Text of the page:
Stress Management Through The Use Of Flowers

Stress Management through the​ Use of​ Flowers
Roses,​ as​ some might say,​ are part of​ the​ inviolate triumvirate of​ stereotypical gifts men give women,​ along with chocolate and​ wine. ​
Lotuses tend to​ be associated with narcotics and​ opium dens by some,​ likely due to​ the​ lotus being a​ popular motif in​ depictions of​ organized crime in​ early 19th century China. ​
Chrysanthemums and​ peach blossoms once had cultural connotations and​ links to​ the​ Japanese and​ Chinese imperial thrones,​ respectively. ​
Cherry blossoms,​ sakura to​ the​ Japanese,​ are treated as​ natures subtle and​ beautiful way of​ reminding mortals of​ the​ short,​ evanescent nature of​ life as​ believed by Japanese who practice their Zen and​ Shinto religions. ​
Flowers can have many meanings and​ many implications,​ varying from culture to​ culture,​ but there is​ one that apparently even science is​ not disputing stress management.
Studies conducted by various organizations and​ groups in​ Japan and​ South Korea have found data that appears to​ indicate that growing flowers or​ simply viewing a​ flower garden is​ a​ viable form of​ stress management. ​
This was quite observable during hanami,​ the​ three days of​ spring in​ Japan where most Japanese traditionally spend a​ day viewing the​ blooming cherry blossoms. ​
According to​ studies,​ most of​ them showed remarkably lower levels of​ stress compared to​ those who did not. ​
This effect has been associated in​ the​ past by other cultures and​ countries as​ well,​ as​ exemplified by the​ popularity of​ vast flower gardens in​ European palaces and​ estates. ​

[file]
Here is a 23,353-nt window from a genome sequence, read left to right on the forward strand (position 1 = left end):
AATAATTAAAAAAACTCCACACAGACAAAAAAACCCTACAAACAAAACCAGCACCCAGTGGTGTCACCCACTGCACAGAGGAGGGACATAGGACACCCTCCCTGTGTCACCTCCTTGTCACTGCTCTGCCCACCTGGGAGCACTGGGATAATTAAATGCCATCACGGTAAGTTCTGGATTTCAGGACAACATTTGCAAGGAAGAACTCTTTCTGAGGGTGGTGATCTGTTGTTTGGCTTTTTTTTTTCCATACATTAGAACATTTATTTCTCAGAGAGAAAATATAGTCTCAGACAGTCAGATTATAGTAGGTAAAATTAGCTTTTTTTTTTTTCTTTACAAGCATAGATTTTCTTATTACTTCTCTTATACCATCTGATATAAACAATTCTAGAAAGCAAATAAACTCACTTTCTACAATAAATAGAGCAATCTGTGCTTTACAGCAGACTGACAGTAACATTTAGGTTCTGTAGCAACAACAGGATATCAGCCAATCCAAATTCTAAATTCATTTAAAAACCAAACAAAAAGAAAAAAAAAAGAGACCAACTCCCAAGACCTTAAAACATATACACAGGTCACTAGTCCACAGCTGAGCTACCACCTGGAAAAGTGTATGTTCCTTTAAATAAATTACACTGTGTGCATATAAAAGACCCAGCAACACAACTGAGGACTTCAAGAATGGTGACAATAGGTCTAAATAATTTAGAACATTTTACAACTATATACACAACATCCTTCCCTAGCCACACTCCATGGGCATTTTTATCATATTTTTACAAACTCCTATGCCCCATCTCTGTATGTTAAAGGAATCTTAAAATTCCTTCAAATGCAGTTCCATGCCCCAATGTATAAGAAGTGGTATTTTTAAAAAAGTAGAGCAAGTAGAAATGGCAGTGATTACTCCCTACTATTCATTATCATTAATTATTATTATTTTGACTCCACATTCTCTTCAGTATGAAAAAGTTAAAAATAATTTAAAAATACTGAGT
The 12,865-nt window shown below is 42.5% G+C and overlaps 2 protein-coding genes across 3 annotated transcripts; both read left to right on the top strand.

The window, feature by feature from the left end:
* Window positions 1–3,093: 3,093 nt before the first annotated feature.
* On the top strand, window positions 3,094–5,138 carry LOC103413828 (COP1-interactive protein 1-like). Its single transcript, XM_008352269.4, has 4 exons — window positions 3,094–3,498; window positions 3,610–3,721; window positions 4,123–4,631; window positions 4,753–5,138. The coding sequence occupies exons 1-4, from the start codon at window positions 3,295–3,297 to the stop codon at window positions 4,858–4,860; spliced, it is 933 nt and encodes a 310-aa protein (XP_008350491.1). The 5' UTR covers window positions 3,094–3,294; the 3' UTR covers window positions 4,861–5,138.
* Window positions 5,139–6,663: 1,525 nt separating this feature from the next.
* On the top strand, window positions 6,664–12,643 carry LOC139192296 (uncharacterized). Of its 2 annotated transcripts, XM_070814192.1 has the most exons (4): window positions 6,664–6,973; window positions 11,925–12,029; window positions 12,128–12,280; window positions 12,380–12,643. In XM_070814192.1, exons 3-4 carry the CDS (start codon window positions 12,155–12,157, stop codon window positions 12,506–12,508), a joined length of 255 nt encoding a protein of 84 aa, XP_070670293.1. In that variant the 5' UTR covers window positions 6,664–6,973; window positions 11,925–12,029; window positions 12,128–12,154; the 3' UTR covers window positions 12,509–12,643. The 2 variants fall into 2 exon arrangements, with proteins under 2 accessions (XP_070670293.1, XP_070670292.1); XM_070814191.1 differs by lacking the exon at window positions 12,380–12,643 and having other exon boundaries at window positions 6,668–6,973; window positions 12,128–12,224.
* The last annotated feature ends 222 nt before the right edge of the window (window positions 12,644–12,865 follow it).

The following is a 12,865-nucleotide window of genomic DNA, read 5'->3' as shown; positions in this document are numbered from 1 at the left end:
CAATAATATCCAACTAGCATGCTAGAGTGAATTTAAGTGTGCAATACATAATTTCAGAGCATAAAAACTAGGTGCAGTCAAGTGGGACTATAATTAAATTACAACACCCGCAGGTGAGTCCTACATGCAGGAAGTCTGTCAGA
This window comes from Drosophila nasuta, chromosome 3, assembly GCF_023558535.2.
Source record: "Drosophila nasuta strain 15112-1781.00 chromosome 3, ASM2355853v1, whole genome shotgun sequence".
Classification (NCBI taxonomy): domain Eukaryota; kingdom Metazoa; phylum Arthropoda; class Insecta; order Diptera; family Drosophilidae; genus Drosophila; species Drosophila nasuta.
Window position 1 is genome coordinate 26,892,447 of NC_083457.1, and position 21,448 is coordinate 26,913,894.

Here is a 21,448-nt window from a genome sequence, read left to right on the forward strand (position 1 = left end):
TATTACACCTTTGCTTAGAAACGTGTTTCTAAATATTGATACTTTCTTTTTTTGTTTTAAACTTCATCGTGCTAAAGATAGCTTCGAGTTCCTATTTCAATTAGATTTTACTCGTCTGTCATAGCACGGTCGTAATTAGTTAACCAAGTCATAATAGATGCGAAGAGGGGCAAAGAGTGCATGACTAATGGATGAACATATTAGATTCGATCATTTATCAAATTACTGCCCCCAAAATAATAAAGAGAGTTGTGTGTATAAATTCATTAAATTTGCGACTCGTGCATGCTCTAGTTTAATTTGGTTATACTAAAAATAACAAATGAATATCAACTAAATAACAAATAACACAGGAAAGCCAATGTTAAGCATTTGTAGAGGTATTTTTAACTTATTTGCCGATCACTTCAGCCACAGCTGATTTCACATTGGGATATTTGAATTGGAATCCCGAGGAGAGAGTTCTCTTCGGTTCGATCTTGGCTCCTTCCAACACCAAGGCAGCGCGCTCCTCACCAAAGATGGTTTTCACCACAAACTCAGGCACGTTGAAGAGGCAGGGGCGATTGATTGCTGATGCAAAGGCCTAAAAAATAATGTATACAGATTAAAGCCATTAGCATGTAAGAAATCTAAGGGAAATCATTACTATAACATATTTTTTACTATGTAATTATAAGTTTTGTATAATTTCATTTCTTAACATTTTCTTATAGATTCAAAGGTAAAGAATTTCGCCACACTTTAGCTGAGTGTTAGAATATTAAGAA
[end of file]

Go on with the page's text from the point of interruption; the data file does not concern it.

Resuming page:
The study also showed that flowers,​ whether being viewed or​ received,​ had immediate effects on​ a​ persons mood,​ at ​ times even alleviating the​ effects of​ depression and​ anxiety for a​ few minutes. ​
Evidence also suggest that they make excellent ways to​ regulate someones mood,​ which is​ considered a​ component of​ any attempt at ​ stress management.
Common sense has long told people that being around flowers make people feel happy,​ or​ at ​ least a​ little less dismal and​ drab. ​
Now,​ science is​ starting to​ realize that common sense,​ in​ this case,​ was not entirely incorrect. ​
There is​ currently no real data on​ how or​ why flowers are able to​ have such effects and​ if ​ these effects are universal for all known flowers. ​
However,​ there can be no disputing the​ fact that flowers being used for stress management and​ emotional therapy actually do work,​ even though how effective the​ tactic is​ varies from person to​ person. ​
it​ is​ also unknown if ​ the​ scent or​ the​ appearance of​ the​ flowers have any influence on​ the​ effect,​ though it​ is​ notable that no one wants to​ receive rotten flowers. ​
There might also be links to​ memorybased reactions to​ the​ flowers,​ but this has not yet been fully explored.
There have also been some notes on​ how certain flowers seem to​ trigger specific emotions and​ areas of​ the​ brain. ​
For example,​ roses seemed to​ stimulate areas of​ the​ brain that are known to​ react to​ intimacy and​ romance,​ which might explain why theyre such popular choices for dating. ​
The aforementioned cherry blossoms and​ peach blossoms both appeared to​ have a​ soothing effect,​ relieving tension,​ particularly in​ large amounts. ​
Gardenias,​ hydrangeas,​ and​ other small flowers were notable because they gave test subjects a​ sensation of​ tranquility and​ calm,​ stimulating areas similar to​ those touched upon by cherry and​ peach blossoms. ​
The study noted other effects caused by other flowers,​ but noted that they were similar to​ the​ ones noted above.

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